The Supreme Court on Tuesday directed a magistrate in Uttar Pradesh to pass appropriate orders in accordance with law in a rioting case allegedly involving Chief Minister Yogi Adityanath.
A bench of Chief Justice Dipak Misra and Justices A M Khanwilkar and D Y Chandrachud disposed of a petition challenging the Allahabad High Court order dismissing a plea filed by one Rasheed Khan in the case.
“We only direct the Magistrate (in Gorakhpur), as the High Court has remitted the matter to him, to pass appropriate orders keeping in view the law laid down. The Special Leave Petition stands disposed of accordingly,” the bench said.
The case, according to the police, pertains to a 2007 incident in the Gorakhpur district in Uttar Pradesh when Adityanath was a Member of Parliament.
The FIR said that on January 27, 2007, on the occassion of Satvi Moharram, on a call was given by Adityanath, following which members of right-wing outfit Hindu Vahini, traders and businessman started assembling and raising slogans.
It said that at about 10 am that day, the agitators set several properties ablaze, damaged religious books and indulged in destructive activities at the Imam Chowk in Gorakhpur. To disperse the agitating mob, the police fired several rounds in the air.
The FIR was lodged on charges of rioting, outraging religious feelings, tresspassing on burial places and promoting enmity between groups.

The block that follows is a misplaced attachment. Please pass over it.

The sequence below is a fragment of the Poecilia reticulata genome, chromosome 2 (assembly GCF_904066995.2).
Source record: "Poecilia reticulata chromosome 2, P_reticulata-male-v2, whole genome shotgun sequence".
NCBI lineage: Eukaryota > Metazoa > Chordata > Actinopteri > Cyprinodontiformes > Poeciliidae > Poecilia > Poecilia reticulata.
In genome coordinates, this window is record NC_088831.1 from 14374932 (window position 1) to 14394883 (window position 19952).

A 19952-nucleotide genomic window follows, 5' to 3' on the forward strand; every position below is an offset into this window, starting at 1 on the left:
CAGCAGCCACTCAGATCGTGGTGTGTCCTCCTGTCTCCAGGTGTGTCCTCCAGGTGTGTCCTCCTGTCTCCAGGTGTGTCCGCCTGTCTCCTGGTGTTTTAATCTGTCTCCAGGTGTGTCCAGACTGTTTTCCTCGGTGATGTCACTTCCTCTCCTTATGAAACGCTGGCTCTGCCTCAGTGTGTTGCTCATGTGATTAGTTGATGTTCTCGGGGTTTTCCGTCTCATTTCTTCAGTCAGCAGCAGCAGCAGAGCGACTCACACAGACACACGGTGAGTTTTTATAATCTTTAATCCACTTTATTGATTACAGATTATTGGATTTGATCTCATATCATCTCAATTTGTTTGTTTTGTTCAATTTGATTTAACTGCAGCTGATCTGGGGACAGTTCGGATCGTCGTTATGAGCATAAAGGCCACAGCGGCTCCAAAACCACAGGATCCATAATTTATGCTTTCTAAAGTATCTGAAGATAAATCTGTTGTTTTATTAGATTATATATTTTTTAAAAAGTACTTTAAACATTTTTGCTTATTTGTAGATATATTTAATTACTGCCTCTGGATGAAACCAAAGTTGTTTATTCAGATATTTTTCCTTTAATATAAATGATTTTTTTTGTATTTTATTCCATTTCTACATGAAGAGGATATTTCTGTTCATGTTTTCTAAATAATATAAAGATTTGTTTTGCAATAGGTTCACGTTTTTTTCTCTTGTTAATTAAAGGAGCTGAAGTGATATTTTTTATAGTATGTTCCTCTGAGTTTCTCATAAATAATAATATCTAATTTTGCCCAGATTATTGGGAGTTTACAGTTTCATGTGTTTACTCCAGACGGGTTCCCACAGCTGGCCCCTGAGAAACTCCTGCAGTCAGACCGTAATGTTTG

On completion of the investigation, a chargesheet was filed on June 14, 2007 against all the accused and the cognizance of final report was taken by the Chief Juidicial Magistrate.
The order of cognizance was challenged before the Sessions Judge, Gorakhpur. The Sessions Judge, by its order of January 28, 2017, allowed criminal revision and set aside the cognizance order of Chief Judicial Magistrate.
The court, however, remitted back the matter to the trial court with a direction to the magistrate to pass a fresh order in accordance with law on the issue of taking cognizance. The order of Sessions Judge was challenged before the Allahabad High Court which upheld it, saying no interference is warranted.
The high court had said “by way of abundant caution, CJM, Gorakhpur, is directed to decide the matter afresh, pursuant to the impugned order of remand strictly in accordance with law and in the exercise of his unfettered independent discretion, without being influenced by observations, if any, made by the revisional court in the impugned order.”